of Potentially Modifiable Type II Diabetic Risk Factors Among Elderly African-Americans.
The purpose of this study was to determine the prevalence of potentially modifiable risk factors
(RF) for Non-Insulin Dependent Diabetes Mellitus (NIDDM) in low income African-Americans. A voluntary convenience sample of
residents without diagnosed NIDDM [N=20; Males (M) n=4, 64 ± 5.5 yrs.; Females (F) n=16, 74 ± 9.8 yrs] was taken from two federally subsidized independent-living long-term-care facilities.
Data for the following variables were collected during two testing sessions: fasting capillary whole blood glucose (FBG),
fasting capillary whole blood triglycerides (TG), and HDL cholesterol using the finger-stick method; blood pressure (BP),
body composition using bioelectrical impedance analysis (BIA) [Xitron Technologies], skinfold (SK) and girth measurements
‘including saggital diameter (SAG) and waist circumference (WAIST)]; and, Diabetes Risk Assessment Test, a seven item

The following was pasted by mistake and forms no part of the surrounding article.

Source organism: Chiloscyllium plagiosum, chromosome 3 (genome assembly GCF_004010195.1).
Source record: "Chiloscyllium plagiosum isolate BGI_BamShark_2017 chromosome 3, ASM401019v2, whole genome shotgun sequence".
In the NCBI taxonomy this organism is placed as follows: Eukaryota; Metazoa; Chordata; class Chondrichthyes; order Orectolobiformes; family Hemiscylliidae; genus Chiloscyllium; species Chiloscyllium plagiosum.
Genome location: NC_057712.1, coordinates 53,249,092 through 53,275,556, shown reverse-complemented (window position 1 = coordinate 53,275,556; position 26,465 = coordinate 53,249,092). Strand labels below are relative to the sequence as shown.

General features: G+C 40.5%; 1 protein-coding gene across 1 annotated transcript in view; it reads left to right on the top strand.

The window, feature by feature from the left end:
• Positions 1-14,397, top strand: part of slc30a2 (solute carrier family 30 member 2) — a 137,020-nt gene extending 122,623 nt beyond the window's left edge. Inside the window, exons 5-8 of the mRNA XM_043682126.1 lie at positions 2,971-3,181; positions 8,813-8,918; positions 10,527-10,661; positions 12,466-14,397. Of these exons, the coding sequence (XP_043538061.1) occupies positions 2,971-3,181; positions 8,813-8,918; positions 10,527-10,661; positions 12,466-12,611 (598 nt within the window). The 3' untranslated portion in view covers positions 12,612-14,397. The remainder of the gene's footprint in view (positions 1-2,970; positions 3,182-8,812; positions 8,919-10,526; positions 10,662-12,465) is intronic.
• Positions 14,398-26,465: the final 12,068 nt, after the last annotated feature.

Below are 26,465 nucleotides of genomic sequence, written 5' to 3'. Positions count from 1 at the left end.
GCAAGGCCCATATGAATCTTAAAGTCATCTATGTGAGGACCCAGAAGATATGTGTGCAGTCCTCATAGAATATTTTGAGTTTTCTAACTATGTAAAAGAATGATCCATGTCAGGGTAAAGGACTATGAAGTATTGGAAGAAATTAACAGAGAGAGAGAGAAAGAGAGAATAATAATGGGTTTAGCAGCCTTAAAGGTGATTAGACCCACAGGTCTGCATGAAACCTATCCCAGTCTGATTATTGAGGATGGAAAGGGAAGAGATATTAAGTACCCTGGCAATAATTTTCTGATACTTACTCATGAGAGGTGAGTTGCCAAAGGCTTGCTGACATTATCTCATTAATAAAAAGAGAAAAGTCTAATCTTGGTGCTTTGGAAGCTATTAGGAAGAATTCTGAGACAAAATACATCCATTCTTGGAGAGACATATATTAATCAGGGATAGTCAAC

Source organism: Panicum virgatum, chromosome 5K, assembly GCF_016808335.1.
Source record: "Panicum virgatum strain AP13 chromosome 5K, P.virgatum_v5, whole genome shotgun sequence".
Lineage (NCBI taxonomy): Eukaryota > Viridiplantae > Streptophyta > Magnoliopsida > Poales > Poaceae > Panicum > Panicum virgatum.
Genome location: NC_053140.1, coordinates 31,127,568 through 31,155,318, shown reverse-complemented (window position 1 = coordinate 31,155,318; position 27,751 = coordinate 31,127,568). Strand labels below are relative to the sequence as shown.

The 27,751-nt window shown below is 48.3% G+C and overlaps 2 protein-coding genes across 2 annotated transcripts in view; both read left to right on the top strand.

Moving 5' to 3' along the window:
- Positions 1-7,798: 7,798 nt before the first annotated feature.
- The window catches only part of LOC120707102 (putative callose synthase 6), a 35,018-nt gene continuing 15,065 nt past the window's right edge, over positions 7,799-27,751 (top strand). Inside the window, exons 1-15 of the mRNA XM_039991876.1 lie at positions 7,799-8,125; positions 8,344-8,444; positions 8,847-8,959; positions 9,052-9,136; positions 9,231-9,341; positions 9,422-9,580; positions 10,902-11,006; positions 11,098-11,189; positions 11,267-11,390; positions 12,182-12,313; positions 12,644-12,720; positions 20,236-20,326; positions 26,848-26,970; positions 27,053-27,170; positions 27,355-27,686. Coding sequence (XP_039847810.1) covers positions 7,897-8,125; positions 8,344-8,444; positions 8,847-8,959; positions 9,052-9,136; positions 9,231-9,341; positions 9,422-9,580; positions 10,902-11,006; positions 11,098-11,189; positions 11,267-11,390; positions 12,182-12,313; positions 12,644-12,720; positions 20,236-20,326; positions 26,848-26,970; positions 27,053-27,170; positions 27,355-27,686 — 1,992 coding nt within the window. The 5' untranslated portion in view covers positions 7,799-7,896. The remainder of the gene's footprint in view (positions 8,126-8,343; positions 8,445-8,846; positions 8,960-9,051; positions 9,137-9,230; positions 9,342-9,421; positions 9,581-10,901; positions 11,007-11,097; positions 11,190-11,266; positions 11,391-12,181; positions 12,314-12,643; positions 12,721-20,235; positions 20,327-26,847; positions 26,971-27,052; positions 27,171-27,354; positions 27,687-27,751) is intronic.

questionnaire from the American Diabetes Association (ADA). Ten subjects (M=2, F=8) had FBG’s that met the elevated
(FBG>110mg/dl) or positive diagnosis (FBG>126mg/dl) for FBG set by the ADA for NIDDM. Ten participants had TG>200, six of whom
were currently taking cholesterol-lowering medications. Twelve subjects had elevated BP, despite current administration of
BP-lowering medications. Mean values for BIA percent body fat (%BF) were 43.9% and 39.8% for women and men respectively. Fat-Free
Mass (FFM) by BIA appeared to be underestimated when compared to SK FFM, possibly due to lower total body water in this group
of subjects. SAG [33.1 and 36.3 cm for men and women, respectively] and WAIST [102 and 104 cm for men and women, respectively]
were indicative of increased risk for heart disease. Of the twenty participants nearly all had one of more RF for NIDDM, suggesting
the need for further investigation of, and more diligent screening for NIDDM in this population.